President Donald Trump was led to believe his newly appointed national security adviser, Lt. Gen. Michael Flynn, was not under investigation when he fired him last year, according to legal memos sent by Trump’s lawyers to special counsel Robert Mueller.
The issue is significant because then-FBI Director James Comey later accused Trump of pushing him to close an investigation of Flynn by saying to him: “I hope you can see your way clear to letting this go, to letting Flynn go. He is a good guy. I hope you can let this go.”
The White House stated Comey’s account was “not a truthful or accurate portrayal of the conversation.”
But however the conversation went, the memos make clear Trump was given very different information about Flynn’s situation than Comey.
The confidential memos were leaked to The New York Times, which published them on June 2. The memos provide some details that had not previously been released.
Trump accepted Flynn’s resignation on Feb. 13, 2017, after then-Acting Attorney General Sally Yates informed White House counsel Don McGahn that Flynn misled Vice President Mike Pence about the content of his calls with Russian Ambassador to the United States Sergey Kislyak.
In late 2016 and early 2017, as part of Flynn’s transition work, he was asked to talk to foreign diplomats to lay some groundwork for future relations, including three calls with Kislyak.
U.S. intelligence agencies intercepted the calls, officially as part of routine spying on Kislyak, and at least some parts were leaked to the media. One such revelation was that on Dec. 29, 2016, Kislyak and Flynn had discussed sanctions imposed on some Russian individuals and entities by then-President Barack Obama.
In response to the leak, Flynn was questioned by some administration officials and, apparently, didn’t portray the conversations accurately. That led to Pence going on record as saying that Flynn didn’t discuss the sanctions.
On Jan. 26, 2017, Yates came to McGahn saying “that Flynn may have made false representations to others in the administration regarding the content of the calls”; “that Flynn’s potentially false statements could make him susceptible to foreign influence or blackmail because the Russians would know he had lied”; and “that Flynn’s statements to the FBI were similar to those she understood he had made to [then-White House press secretary Sean] Spicer and the vice president,” according to McGahn’s memo dated Feb. 15, 2017, quoted in the leaked legal memos.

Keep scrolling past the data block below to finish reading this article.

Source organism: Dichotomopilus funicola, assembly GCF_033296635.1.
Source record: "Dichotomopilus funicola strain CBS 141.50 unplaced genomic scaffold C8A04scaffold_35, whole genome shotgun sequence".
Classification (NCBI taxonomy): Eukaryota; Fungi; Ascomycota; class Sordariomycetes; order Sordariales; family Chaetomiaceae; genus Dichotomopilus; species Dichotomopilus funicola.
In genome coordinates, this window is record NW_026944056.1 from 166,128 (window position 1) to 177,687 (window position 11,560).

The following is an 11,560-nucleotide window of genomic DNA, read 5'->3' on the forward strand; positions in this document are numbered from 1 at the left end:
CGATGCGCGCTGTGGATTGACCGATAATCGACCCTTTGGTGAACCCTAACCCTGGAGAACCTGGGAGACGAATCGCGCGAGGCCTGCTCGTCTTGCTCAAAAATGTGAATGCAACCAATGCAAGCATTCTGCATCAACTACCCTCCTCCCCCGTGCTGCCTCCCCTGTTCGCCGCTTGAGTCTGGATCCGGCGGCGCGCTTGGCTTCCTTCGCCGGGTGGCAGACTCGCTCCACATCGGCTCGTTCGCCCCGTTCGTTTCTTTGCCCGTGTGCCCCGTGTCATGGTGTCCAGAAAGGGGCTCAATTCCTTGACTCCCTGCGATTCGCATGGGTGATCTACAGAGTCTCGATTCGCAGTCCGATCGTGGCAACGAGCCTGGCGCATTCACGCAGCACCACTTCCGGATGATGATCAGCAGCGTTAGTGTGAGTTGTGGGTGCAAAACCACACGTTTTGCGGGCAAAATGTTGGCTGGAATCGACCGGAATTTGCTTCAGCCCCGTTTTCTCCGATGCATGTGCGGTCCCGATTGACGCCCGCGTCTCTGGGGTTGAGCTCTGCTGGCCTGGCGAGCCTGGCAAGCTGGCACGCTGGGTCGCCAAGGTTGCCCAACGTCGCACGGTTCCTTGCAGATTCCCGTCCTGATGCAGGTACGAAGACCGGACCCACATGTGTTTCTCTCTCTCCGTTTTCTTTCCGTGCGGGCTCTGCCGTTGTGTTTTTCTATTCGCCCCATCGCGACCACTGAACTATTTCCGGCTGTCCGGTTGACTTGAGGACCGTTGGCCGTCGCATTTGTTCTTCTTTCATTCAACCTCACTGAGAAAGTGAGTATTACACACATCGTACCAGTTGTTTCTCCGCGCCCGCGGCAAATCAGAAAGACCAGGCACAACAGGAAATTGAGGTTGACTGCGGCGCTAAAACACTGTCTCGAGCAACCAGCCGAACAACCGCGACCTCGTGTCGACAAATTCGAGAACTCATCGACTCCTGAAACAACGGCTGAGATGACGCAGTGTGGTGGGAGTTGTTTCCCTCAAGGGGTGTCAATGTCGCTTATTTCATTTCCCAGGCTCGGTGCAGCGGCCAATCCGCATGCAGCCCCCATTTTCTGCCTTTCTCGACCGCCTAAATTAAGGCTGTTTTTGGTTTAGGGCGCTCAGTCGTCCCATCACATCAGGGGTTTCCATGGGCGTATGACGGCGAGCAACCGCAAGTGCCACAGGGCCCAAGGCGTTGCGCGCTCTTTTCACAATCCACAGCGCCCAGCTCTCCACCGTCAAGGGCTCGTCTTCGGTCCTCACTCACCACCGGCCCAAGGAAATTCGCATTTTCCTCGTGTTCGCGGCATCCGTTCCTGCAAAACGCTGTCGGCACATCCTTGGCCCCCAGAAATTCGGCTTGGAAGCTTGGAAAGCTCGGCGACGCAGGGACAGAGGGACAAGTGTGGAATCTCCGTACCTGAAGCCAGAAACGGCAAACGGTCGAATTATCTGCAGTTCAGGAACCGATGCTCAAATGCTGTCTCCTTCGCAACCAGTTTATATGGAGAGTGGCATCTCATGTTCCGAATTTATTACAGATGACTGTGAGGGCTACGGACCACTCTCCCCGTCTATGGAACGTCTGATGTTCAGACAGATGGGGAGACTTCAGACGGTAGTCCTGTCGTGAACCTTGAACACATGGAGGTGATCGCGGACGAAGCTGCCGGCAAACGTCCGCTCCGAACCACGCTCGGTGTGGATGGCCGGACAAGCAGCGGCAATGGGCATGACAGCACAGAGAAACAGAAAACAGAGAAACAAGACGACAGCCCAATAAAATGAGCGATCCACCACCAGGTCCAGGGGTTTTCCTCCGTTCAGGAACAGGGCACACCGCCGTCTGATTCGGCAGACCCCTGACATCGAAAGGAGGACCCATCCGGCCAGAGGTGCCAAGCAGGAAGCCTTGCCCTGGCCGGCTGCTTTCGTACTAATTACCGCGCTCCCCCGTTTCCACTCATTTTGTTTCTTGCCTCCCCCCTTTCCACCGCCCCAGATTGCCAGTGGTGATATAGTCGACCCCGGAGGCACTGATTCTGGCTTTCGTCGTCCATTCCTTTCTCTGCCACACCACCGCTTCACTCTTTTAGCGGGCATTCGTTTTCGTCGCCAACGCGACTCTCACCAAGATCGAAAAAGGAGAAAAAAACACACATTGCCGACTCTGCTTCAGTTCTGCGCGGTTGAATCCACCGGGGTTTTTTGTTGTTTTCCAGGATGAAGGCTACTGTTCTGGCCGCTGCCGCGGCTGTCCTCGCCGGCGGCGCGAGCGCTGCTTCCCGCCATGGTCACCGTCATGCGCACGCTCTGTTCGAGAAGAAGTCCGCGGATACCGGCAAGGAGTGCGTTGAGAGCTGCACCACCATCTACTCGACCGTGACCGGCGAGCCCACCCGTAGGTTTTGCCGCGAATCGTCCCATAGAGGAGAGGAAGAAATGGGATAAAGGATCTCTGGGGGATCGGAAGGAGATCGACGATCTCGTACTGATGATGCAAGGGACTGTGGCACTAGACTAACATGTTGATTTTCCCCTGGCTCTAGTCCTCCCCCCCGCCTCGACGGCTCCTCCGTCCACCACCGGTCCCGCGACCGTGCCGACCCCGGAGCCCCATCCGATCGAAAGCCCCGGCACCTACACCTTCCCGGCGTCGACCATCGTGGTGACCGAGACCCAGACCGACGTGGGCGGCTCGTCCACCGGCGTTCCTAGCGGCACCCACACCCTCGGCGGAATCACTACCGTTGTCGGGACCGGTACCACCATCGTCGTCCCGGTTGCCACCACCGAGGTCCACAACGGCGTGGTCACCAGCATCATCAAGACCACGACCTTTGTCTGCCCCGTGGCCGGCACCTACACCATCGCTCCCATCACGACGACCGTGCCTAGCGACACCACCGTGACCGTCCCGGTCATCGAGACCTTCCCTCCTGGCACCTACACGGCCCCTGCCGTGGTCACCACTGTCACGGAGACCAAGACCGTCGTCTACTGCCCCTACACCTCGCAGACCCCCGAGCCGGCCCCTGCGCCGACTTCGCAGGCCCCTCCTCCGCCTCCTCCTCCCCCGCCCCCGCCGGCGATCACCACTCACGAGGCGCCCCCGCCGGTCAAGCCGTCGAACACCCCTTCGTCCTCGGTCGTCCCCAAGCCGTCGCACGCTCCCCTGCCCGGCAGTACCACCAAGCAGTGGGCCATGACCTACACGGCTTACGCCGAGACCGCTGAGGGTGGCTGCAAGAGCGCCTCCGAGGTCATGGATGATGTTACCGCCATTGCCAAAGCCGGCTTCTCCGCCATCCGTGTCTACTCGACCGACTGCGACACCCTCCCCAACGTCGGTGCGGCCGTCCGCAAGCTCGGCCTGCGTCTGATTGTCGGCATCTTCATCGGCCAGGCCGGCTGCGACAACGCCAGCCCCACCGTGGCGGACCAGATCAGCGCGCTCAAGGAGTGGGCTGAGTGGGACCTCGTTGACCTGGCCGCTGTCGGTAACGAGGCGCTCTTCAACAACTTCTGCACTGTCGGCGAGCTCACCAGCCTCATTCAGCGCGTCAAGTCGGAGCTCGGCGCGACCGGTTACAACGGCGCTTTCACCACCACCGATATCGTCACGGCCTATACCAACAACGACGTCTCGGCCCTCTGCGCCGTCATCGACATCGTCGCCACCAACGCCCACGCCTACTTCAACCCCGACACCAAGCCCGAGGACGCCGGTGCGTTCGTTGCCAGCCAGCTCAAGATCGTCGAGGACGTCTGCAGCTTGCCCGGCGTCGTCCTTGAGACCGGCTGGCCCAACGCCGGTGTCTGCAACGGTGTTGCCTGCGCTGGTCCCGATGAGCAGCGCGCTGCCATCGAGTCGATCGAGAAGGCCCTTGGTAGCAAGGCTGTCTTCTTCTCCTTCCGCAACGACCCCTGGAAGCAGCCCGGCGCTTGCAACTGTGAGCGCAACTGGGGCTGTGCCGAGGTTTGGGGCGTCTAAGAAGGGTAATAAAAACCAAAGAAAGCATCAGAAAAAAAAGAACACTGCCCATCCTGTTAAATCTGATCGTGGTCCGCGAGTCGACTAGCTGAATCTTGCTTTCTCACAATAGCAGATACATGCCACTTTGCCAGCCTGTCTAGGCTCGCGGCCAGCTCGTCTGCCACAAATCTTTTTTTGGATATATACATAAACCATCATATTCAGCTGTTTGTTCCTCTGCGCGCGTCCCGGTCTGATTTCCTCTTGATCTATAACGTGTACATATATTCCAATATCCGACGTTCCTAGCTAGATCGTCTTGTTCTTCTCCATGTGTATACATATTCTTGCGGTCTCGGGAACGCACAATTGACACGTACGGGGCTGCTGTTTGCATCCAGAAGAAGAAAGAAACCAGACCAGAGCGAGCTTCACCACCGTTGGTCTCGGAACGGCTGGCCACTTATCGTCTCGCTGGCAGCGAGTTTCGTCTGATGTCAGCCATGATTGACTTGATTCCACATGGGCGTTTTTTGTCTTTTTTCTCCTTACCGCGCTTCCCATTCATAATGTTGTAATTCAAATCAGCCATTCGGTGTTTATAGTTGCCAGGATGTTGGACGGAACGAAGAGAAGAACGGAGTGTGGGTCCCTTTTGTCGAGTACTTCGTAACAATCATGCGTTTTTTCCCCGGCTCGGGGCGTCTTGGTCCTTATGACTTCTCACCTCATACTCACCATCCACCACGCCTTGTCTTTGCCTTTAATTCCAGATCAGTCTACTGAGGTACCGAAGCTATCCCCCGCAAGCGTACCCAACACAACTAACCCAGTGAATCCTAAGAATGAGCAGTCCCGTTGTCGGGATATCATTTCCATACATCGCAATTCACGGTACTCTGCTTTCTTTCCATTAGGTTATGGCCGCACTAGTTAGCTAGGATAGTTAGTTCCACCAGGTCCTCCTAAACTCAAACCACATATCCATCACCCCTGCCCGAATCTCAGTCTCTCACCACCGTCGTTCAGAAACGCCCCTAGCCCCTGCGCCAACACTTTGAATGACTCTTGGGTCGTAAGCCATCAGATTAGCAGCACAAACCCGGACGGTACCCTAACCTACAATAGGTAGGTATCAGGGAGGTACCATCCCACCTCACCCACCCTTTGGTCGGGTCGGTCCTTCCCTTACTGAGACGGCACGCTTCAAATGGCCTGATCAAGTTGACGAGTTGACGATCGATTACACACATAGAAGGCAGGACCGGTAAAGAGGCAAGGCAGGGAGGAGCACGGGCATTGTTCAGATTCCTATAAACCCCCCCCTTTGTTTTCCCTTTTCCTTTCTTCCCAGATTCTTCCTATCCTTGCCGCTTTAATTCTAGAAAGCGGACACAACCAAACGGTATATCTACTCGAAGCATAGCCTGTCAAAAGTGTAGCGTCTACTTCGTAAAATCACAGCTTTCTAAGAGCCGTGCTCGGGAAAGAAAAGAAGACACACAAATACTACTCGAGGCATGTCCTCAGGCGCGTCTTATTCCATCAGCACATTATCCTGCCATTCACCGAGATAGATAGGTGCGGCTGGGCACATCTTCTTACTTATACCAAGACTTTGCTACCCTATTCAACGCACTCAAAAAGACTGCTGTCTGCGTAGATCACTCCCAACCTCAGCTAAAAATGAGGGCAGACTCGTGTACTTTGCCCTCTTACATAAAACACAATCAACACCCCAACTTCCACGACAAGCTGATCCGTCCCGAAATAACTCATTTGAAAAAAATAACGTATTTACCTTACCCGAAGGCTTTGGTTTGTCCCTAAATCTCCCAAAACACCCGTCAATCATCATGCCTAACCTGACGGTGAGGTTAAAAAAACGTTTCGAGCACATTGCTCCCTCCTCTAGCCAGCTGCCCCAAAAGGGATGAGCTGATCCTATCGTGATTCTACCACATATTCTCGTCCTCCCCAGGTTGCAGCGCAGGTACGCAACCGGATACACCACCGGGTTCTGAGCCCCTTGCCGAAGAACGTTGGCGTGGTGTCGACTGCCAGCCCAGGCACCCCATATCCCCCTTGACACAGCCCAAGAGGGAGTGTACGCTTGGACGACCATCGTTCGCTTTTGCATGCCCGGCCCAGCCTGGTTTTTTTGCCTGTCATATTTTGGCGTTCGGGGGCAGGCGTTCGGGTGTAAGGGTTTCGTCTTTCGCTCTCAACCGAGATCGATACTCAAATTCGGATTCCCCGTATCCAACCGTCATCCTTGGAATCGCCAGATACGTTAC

McGahn briefed Trump and some other officials the same day, but they didn’t have enough information about what was actually going on at the Department of Justice regarding Flynn. They decided to first get more information before acting on the information.
“Part of this concern was a recognition by McGahn that it was unclear from the meeting with Yates whether an action could be taken without jeopardizing an ongoing investigation,” McGahn wrote.
McGahn asked for another meeting with Yates, and they met the next day.
“During the meeting, McGahn sought clarification regarding Yates’s prior statements regarding Flynn’s contact with Ambassador Kislyak,” McGahn wrote. “Among the issues discussed was whether dismissal of Flynn by the president would compromise any ongoing investigations. Yates was unwilling to confirm or deny that there was an ongoing investigation but did indicate that the DOJ would not object to the White House taking action against Flynn.”
McGahn further stated that “Yates also indicated that the DOJ would not object to the White House disclosing how the DOJ obtained the information relayed to the White House regarding Flynn’s calls with Ambassador Kislyak.”
On Feb. 8, 2017, as McGahn, then-Chief of Staff Reince Priebus, and others grilled Flynn about the calls, Flynn said “he either was not sure whether he discussed sanctions, or did not remember doing so,” McGahn wrote.
Flynn also said that “FBI agents met with him to inform him that their investigation was over.”
Flynn was asked about the calls again on Feb. 10, and he said “that the FBI told him they were closing it out.”
Later that day, McGahn and Priebus concluded that Flynn needed to go and recommended so to Trump. The following Monday, Trump accepted Flynn’s resignation.
Comey testified that the next day, Trump asked to speak with him alone. Comey was keenly aware of Flynn’s situation.
But based on what Trump knew at the time, Flynn’s case was already over. The DOJ wouldn’t say if Flynn was investigated or not, but, according to Flynn, the FBI closed the case. He was even allowed to keep his security clearance.
“For all intents, purposes, and appearances, the FBI had accepted Flynn’s account; concluded that he was confused but truthful; decided not to investigate him further; and let him retain his clearance,” one of the legal memos states.
It was then that Trump allegedly asked Comey to “let it go,” which Trump denies.
In any case, Comey said he didn’t let it go. It was Trump who did. Neither the president nor anybody from the White House ever brought up the issue again with Comey, the memo states.
On Nov. 30, 2017, Flynn pleaded guilty to one count of lying to the FBI.
Mueller’s team has requested to delay Flynn’s sentencing several times. In February, the judge in the case demanded that the prosecutors produce all exculpatory evidence.